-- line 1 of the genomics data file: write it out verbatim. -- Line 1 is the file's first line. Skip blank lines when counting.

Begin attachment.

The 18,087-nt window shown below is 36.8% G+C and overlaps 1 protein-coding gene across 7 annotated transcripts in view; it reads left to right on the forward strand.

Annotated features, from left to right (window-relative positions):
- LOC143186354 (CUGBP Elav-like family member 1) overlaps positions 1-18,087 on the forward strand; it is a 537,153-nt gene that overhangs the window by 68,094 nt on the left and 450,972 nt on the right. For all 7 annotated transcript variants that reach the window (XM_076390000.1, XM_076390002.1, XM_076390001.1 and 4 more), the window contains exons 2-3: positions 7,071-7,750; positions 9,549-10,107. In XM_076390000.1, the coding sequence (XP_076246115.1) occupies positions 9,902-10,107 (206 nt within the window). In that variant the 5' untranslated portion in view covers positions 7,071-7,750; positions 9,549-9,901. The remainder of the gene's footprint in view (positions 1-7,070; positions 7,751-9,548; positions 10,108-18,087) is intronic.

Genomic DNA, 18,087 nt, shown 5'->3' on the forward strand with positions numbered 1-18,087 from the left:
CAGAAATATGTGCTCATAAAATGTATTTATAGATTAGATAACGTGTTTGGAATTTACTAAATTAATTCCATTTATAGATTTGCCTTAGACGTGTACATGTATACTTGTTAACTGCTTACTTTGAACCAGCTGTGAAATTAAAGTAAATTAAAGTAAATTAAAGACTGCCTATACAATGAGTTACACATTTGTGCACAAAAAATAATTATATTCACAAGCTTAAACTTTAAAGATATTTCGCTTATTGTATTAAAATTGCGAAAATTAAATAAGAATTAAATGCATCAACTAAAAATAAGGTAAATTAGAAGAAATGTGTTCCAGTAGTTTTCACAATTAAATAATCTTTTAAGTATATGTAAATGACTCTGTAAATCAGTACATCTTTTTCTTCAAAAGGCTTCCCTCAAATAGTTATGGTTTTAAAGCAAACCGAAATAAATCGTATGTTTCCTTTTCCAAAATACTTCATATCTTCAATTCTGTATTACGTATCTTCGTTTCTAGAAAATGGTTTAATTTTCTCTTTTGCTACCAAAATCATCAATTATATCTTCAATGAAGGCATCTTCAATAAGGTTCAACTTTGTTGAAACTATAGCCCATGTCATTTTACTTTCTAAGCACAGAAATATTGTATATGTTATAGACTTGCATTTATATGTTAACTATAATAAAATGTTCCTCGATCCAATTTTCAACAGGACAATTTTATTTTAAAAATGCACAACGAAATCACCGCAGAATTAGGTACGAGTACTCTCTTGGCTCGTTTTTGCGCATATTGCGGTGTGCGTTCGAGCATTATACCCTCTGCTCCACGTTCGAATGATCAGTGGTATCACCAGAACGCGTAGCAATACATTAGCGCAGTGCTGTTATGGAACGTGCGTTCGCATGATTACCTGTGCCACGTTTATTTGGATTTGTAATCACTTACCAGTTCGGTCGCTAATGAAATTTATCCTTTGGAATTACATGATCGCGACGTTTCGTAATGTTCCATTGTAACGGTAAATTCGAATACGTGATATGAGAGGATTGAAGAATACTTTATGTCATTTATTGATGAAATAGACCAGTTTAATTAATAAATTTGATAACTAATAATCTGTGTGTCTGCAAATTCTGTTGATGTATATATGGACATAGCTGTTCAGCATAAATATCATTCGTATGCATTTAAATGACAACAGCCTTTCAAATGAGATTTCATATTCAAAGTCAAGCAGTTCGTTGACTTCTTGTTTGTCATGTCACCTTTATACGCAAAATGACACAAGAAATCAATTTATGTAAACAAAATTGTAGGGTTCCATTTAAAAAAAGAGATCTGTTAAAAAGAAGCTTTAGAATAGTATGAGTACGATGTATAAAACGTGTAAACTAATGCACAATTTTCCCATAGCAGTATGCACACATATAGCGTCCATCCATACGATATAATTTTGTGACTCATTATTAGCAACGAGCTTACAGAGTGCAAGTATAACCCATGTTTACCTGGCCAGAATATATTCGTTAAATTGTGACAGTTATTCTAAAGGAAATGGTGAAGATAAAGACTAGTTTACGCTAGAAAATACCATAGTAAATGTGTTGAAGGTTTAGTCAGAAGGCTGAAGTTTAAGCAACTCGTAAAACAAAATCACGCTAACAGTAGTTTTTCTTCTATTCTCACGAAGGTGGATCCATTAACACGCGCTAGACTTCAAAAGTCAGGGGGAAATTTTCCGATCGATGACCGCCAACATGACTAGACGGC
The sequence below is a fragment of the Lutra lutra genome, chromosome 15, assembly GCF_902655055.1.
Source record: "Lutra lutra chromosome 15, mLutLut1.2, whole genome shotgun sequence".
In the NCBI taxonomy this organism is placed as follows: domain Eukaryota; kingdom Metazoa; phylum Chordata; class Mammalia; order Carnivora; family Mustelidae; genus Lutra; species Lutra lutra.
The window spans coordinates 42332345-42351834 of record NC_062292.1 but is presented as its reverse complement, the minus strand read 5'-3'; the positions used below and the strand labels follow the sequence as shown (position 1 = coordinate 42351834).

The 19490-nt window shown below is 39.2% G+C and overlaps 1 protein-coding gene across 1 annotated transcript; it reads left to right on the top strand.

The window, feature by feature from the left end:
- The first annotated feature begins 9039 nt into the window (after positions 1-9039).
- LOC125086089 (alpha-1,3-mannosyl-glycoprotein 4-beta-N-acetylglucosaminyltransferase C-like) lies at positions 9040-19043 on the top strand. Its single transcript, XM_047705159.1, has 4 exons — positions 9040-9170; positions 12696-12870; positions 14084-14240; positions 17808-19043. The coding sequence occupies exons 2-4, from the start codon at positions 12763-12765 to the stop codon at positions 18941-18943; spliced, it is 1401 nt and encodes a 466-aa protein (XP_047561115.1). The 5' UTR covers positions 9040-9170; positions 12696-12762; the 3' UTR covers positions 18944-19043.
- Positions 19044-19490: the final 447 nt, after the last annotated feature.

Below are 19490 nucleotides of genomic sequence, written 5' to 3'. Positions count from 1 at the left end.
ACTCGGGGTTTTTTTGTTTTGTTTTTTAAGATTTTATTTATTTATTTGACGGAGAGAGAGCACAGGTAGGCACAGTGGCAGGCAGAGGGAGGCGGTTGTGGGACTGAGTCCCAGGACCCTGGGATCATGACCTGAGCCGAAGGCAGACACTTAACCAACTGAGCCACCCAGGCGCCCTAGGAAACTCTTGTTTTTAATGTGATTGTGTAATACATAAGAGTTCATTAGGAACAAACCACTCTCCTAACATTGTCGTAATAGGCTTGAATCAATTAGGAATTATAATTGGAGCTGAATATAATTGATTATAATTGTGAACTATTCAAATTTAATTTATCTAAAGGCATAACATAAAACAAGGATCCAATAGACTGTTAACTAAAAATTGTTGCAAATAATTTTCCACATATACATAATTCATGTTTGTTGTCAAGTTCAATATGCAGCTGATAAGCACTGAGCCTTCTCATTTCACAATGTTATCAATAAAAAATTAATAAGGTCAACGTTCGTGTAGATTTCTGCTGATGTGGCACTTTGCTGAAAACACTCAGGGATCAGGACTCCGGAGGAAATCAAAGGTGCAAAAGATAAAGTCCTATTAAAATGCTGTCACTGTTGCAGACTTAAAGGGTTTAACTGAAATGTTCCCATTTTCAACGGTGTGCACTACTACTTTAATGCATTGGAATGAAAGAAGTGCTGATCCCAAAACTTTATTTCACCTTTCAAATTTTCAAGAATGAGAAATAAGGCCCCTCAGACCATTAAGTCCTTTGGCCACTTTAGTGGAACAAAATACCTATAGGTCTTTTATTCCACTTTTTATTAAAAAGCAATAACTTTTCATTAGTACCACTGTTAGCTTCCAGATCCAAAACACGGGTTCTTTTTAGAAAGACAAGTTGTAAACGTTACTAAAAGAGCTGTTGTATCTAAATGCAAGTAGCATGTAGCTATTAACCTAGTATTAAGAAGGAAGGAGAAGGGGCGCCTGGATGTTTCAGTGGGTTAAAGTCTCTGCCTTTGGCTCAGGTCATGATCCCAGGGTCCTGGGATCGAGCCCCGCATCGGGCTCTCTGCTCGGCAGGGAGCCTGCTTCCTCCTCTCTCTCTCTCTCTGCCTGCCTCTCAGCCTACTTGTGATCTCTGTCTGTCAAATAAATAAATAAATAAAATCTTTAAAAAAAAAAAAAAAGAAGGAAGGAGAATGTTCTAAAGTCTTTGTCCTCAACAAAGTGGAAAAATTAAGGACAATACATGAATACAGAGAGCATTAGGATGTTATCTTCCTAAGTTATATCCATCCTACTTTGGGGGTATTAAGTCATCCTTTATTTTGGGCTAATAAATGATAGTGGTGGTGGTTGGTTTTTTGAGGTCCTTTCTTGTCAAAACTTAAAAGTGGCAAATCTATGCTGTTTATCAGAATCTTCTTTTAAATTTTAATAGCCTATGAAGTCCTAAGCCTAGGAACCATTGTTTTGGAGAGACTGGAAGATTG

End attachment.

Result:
The 18,087-nt window shown below is 36.8% G+C and overlaps 1 protein-coding gene across 7 annotated transcripts in view; it reads left to right on the forward strand.